Late spring is always a time of mixed emotions for me because it brings commencement at the university. On the one hand, I'm happy that our graduating students have successfully completed their course and are about to go out into the greater world. But I'm also saddened that I will no longer see them most days.
Every year I watch dozens of law students I have taught for three years leave the "cloistered" halls in which I shall remain. I always wonder whether I have done enough. Have I taught them all I should have? Have they learned all they need to know? There's never any way to know for sure, but every year, as I think about these soon-to-be lawyers, I know that the odds are that they will do well in life.
Every year at this time, I think about the students I have taught over the past few years who soon will be graduating. And every year I am amazed at the quality of the students we get here at KU and at my good fortune to be here as one of the faculty.
I was speaking to one of my colleagues the other day and we agreed that the best thing about teaching at KU was the students. It's indoor work, for the most part. There's no heavy lifting (except for the occasional pile of library books). And there is the utter delight of spending our days with some of the nicest, brightest people we're ever likely to meet. Every year at this time I realize even more than at other times how much I love my job and how grateful I am to have it.
Certainly, I haven't gotten to know all of the graduating seniors. But the ones I have been privileged to know, I'm glad I know and I hope that we will move from a student-teacher relationship to one of friendship in the years to come. When I think about this year's graduates I think of the student who spent ten years in the army in places like Bosnia who told me that what he valued most about his army experience was serving his country and helping people in need. He was a wonderful help to me in my work on the history of military justice.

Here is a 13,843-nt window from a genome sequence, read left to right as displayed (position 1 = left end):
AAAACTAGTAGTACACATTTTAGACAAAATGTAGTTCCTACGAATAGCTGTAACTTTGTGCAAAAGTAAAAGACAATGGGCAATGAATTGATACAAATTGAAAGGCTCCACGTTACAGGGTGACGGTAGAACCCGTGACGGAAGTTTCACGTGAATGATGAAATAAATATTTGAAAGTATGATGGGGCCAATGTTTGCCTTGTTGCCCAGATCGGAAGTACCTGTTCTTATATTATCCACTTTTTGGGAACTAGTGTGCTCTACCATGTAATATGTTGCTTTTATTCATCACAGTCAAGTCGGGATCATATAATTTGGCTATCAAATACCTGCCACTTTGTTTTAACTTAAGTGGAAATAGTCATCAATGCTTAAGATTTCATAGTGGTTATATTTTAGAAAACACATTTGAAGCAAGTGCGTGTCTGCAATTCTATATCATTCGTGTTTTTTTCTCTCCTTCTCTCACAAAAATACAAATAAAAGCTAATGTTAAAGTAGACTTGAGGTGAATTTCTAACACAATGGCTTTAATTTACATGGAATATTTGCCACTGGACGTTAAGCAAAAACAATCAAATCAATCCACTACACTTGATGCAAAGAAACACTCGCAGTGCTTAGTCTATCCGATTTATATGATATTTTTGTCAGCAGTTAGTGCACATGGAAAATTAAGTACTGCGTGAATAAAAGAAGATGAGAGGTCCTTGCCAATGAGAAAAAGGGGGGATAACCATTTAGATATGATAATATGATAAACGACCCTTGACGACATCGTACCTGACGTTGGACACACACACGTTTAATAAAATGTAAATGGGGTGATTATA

Then there's another student of mine who likes to walk with me in the early mornings when I go out to exercise. We'd walk for miles and talk about the law and the legal profession. He's going off to do a graduate degree in law at another law school. There's another graduate who spent an entire year working on an article on digital music royalties. His year of hard work was rewarded by seeing that article appear in a law review.
Another of my students won an award for her published article on retirement housing. I'm more proud of their publications than of my own. And then there's another student who, when he heard two years ago that I was having kidney problems, immediately asked whether I needed a transplant and offered me one of his kidneys if I needed it. And he meant it. I could have cried I was so touched by his offer.
There's nothing in the world I'd rather do than be a teacher. And there's no place I'd rather do it than at KU. Over the years, KU and KU Law have had their minor problems, but they always pass. They pass because no institution made up of the kind of faculty and students like those we are graduating this year (and every year) can ever fail.
Ours is a community of people who care about each other. Indeed, I'd argue that ours is a town and a state comprised of people who care about each other. I've lived in a fair number of places and taught at a fair number of universities, but none that I prefer to KU.
If I had a wish it would be that I could keep all of my students forever, that I could know that every time I came into the classroom I'd see all those faces of whom I'd become so fond. But I know that cannot be. A teacher's job is to teach our students precisely so that they can leave and take up their places in the state and nation and the world.
So at times like this I feel both happy and sad. No doubt at graduation I'll smile when I see all of my students arrayed in their academic finery. And I'll be confident about the future of our state and of our profession of law knowing that these students of today will be the lawyers of tomorrow. But then, I confess, I'll also head home after all the pomp and circumstance is over and feel some regret that I won't be seeing them in the fall. Then I'll think of the remaining students and the new students and realize that I've got a job to do and what a great job it is.
- Mike Hoeflich is a professor in the Kansas University School of Law.